Away from the public gaze preparations are taking place in Dublin for the 42nd Eurovision Song Contest.
In just 24 hours 300 million viewers will tune in to watch the 42nd Eurovision Song Contest broadcast live from the Point Theatre Dublin, the largest TV satellite transmission in the world.
This is the fourth time in five years that Ireland and RTÉ will host the Eurovision Song Contest. Tomorrow night Ireland will have the distinction of having hosted the competition seven times in total.
RTÉ's largest Outside Broadcast (OB) Unit is at The Point and it is from here that the images of the performances will be mixed as they go out live on air. A lot of work goes on in the background, as director Ian McGarry explains,
So that by Saturday night you'll have a perfect show.
Director of TV Programmes at RTÉ Liam Miller says although the cost to RTÉ is significant, the event is an investment in showcasing Ireland.
Particularly from a tourism point of view.
One Irish innovation for Eurovision is a viewing room, where artistes can view their rehearsal performances. The RTÉ production team benefits from the feedback, and performers feel confident about how things will go on the big night says viewing room interpreter Pauline Bracken,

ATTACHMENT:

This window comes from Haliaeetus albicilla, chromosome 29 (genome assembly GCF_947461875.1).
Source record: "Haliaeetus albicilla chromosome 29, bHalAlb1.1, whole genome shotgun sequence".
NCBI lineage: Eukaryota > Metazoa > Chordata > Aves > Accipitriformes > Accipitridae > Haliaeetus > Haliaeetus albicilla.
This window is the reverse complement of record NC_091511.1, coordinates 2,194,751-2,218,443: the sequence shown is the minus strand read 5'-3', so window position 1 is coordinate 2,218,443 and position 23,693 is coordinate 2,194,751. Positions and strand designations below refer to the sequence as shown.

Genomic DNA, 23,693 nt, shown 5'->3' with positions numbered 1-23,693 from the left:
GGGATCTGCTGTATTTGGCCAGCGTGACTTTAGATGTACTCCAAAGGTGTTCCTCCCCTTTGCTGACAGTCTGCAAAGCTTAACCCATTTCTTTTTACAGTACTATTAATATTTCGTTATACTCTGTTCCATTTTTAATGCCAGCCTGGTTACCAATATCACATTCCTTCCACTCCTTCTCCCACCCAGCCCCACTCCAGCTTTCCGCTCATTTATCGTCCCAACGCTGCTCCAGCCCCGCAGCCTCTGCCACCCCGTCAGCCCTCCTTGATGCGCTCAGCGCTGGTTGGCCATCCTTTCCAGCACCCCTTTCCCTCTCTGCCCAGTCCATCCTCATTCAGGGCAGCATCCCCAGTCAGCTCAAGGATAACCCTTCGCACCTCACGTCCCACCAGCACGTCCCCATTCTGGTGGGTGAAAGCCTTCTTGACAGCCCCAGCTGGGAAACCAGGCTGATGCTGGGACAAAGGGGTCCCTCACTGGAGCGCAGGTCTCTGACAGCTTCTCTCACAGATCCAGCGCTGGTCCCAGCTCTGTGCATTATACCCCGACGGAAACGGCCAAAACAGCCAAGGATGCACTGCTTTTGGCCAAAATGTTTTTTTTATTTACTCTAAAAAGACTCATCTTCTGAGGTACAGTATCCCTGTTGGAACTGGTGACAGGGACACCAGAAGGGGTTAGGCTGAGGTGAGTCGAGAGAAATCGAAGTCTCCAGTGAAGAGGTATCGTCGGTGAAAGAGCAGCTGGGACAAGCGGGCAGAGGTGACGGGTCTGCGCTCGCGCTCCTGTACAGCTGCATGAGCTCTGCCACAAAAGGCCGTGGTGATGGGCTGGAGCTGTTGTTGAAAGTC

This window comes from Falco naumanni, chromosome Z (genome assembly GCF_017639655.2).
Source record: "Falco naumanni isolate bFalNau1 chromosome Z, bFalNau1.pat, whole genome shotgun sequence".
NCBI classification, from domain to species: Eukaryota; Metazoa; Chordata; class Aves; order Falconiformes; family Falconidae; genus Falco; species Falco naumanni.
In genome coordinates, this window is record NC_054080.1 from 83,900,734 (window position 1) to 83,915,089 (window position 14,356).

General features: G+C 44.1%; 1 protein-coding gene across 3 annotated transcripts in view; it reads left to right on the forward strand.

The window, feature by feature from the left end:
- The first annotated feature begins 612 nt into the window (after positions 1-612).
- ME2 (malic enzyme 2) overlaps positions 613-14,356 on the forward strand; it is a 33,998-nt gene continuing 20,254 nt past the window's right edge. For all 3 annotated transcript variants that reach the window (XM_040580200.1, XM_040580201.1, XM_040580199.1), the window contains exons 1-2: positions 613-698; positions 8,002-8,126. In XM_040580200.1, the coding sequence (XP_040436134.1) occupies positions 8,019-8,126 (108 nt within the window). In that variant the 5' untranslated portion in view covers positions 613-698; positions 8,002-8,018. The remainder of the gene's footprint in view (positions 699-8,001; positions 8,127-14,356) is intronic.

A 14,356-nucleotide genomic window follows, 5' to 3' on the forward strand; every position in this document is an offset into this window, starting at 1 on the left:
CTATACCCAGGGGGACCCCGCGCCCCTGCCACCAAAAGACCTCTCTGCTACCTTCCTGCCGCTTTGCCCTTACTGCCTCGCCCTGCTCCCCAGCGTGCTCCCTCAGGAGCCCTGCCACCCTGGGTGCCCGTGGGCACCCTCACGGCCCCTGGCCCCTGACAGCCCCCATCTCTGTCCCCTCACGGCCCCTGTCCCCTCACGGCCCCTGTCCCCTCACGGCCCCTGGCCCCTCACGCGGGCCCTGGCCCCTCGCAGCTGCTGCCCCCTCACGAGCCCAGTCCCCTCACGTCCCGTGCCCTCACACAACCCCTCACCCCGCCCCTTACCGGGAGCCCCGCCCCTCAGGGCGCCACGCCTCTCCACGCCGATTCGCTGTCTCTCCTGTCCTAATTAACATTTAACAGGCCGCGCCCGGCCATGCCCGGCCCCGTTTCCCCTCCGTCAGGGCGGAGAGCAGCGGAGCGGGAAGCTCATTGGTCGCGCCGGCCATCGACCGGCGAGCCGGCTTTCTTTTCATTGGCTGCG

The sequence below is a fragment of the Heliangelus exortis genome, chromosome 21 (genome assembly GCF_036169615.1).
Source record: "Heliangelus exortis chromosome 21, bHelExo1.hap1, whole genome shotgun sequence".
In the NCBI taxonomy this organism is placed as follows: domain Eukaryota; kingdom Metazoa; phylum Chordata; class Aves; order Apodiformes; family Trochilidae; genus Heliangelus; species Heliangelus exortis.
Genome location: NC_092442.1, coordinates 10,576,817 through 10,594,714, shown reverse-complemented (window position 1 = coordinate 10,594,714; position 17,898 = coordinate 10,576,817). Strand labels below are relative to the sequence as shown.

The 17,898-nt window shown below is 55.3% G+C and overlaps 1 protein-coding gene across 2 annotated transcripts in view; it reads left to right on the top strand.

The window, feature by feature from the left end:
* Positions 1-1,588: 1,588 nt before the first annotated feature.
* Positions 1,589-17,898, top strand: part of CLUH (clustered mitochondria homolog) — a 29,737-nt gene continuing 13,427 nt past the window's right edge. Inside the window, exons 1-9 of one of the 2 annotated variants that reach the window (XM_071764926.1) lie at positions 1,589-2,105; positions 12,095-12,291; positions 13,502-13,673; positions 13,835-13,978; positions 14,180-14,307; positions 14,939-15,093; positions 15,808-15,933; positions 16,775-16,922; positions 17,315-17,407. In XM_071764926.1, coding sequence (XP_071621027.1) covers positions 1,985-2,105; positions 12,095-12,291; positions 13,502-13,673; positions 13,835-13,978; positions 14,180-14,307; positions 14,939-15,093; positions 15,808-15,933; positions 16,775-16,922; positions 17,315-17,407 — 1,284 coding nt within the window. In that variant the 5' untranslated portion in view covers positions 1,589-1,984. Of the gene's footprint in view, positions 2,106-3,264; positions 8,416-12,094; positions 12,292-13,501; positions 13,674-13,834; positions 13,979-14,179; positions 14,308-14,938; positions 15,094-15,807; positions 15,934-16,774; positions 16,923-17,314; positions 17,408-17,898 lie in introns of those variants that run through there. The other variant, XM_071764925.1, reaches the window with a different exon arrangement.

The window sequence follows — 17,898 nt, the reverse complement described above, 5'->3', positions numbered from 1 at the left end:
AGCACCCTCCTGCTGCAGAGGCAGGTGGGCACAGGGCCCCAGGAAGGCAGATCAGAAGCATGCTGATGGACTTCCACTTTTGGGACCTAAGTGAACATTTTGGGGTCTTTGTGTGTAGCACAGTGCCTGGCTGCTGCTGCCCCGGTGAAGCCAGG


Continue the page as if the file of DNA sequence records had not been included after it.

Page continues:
Making them feel, this is my song, I'm going to get out there and win Eurovision.
The Eurovision Song Contest is just as much a musical tour of Europe as it is a contest says musical director Frank McNamara and such a creative mix is a good thing,
That's how music grows and develops.
Wardrobe supervisor Tony Murphy ensures that what the artistes wear will look good on TV. Gary Kavanagh creative director at Peter Mark is chief Eurovision hairdresser. Fourteen makeup artists on the night will work under the direction of RTÉ makeup artist Antoinette Forbes-Curham. All the styles have been agreed on beforehand, as
Everybody's made up differently.
With a preparation time of six months, Eurovision is quite a different type of show than most production staff are used to says executive producer Noel Curran who is looking forward to tomorrow night,
I'm actually delighted that it's happening.
Details of what the set will look like has been kept under wraps from the media, but production designers Paula Farrell and John Cassey are pleased with the results,
It's a lovely use of space.
A 'Nationwide' report broadcast on 2 May 1997. The reporter is Diarmuid Peavoy.